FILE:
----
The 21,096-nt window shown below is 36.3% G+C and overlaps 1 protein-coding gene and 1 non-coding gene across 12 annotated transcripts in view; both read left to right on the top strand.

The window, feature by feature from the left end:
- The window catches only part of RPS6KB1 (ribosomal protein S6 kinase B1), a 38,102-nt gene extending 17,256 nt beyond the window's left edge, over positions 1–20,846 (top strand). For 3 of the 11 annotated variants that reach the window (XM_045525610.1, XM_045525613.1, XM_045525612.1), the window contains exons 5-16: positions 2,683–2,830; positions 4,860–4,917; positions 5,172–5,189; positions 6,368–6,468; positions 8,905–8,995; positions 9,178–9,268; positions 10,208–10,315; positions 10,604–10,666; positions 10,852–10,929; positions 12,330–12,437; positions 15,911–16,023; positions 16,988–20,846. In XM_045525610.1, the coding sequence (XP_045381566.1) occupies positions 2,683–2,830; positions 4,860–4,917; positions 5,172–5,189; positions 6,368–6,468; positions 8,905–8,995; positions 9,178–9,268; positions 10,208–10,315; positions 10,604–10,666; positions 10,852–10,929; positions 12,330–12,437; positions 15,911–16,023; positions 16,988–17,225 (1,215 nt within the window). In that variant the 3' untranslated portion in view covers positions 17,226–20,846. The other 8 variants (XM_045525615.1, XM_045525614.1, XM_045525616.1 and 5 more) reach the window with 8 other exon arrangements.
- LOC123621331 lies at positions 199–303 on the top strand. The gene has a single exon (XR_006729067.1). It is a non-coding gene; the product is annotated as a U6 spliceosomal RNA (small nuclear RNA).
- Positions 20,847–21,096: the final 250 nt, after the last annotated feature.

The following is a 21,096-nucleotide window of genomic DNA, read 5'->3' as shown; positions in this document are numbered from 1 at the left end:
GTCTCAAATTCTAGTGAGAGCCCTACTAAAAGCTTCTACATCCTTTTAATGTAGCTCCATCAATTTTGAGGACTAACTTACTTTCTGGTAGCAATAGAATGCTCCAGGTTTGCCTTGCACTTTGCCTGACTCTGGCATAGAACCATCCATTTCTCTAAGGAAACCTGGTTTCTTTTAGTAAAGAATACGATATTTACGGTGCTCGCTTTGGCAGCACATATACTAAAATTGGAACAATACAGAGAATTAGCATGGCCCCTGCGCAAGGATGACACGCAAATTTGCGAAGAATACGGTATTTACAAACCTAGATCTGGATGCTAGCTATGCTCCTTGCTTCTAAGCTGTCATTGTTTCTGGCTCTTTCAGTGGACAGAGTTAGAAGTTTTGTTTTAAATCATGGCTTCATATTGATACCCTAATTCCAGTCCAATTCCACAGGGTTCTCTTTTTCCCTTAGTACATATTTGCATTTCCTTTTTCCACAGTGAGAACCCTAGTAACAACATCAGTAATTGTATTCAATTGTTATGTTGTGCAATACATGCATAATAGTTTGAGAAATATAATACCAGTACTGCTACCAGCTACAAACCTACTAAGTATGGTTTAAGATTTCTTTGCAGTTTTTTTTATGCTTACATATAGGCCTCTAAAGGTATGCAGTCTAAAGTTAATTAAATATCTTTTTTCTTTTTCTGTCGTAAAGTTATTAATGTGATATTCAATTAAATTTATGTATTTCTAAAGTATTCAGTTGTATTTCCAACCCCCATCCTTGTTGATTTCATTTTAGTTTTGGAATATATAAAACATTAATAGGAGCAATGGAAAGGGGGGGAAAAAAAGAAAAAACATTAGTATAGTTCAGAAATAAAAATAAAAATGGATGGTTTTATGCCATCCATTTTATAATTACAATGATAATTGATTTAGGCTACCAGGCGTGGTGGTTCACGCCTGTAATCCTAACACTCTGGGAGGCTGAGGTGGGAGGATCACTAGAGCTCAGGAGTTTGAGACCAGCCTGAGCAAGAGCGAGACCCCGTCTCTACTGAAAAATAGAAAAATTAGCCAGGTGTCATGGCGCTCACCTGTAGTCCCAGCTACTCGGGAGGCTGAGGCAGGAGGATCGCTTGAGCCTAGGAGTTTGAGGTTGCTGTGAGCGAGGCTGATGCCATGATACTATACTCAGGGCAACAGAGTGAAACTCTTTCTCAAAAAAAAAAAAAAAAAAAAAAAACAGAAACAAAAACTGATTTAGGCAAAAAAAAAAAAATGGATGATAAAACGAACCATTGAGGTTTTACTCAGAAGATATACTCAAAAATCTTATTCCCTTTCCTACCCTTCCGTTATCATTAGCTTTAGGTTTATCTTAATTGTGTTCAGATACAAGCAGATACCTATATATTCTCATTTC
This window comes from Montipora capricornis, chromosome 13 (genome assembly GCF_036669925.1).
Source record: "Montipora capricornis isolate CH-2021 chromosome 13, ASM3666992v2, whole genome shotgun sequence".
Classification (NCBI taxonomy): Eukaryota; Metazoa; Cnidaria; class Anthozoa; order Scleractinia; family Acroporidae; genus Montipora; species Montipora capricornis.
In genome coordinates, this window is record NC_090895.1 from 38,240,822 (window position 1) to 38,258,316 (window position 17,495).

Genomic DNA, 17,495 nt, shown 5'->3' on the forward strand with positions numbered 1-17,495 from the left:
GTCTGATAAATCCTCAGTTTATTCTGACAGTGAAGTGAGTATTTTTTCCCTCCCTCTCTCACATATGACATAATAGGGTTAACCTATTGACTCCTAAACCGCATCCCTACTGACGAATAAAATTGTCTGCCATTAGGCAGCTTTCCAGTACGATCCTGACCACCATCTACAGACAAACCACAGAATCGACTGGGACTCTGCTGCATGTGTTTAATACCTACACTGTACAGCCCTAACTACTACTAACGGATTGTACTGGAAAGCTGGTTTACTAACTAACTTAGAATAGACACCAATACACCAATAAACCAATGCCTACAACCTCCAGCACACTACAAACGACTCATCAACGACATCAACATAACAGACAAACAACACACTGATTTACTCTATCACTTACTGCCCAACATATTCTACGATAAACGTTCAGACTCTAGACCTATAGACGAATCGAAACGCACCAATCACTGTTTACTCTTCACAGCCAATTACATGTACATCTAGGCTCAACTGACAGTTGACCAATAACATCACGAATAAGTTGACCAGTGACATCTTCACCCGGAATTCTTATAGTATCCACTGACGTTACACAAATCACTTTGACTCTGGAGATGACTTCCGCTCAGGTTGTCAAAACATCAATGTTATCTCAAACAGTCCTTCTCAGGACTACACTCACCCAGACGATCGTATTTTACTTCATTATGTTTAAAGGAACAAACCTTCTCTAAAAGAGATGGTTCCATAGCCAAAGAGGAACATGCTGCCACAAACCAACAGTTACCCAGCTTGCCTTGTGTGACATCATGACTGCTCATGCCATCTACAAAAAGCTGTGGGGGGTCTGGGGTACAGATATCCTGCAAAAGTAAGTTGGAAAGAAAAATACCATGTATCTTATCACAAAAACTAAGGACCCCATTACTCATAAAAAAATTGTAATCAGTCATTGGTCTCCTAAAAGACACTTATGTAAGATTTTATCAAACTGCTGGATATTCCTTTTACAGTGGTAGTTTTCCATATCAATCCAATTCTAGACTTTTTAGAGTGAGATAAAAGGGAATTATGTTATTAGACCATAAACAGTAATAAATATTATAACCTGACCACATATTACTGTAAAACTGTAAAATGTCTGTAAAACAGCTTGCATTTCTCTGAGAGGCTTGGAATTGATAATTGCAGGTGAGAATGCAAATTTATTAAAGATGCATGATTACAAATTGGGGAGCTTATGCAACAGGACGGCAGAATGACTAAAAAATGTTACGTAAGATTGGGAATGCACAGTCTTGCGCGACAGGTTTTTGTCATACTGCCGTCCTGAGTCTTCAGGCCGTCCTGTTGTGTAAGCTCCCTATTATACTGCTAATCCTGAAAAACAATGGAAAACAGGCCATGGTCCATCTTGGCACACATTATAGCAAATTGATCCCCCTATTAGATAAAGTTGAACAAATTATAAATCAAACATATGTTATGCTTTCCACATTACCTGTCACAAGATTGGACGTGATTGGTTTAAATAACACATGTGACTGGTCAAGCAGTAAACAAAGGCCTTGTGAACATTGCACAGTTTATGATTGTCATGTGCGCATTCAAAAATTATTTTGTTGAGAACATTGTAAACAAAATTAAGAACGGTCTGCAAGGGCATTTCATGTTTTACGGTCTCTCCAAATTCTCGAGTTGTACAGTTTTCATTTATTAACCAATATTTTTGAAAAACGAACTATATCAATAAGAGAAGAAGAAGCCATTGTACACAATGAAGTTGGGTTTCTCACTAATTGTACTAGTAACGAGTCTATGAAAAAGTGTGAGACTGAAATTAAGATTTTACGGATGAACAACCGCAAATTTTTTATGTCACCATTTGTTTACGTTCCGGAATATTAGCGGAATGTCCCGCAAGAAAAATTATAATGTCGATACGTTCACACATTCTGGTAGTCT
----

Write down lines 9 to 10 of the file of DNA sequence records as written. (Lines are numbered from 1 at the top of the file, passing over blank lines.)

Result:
Source record: "Montipora capricornis isolate CH-2021 chromosome 13, ASM3666992v2, whole genome shotgun sequence".
Classification (NCBI taxonomy): Eukaryota; Metazoa; Cnidaria; class Anthozoa; order Scleractinia; family Acroporidae; genus Montipora; species Montipora capricornis.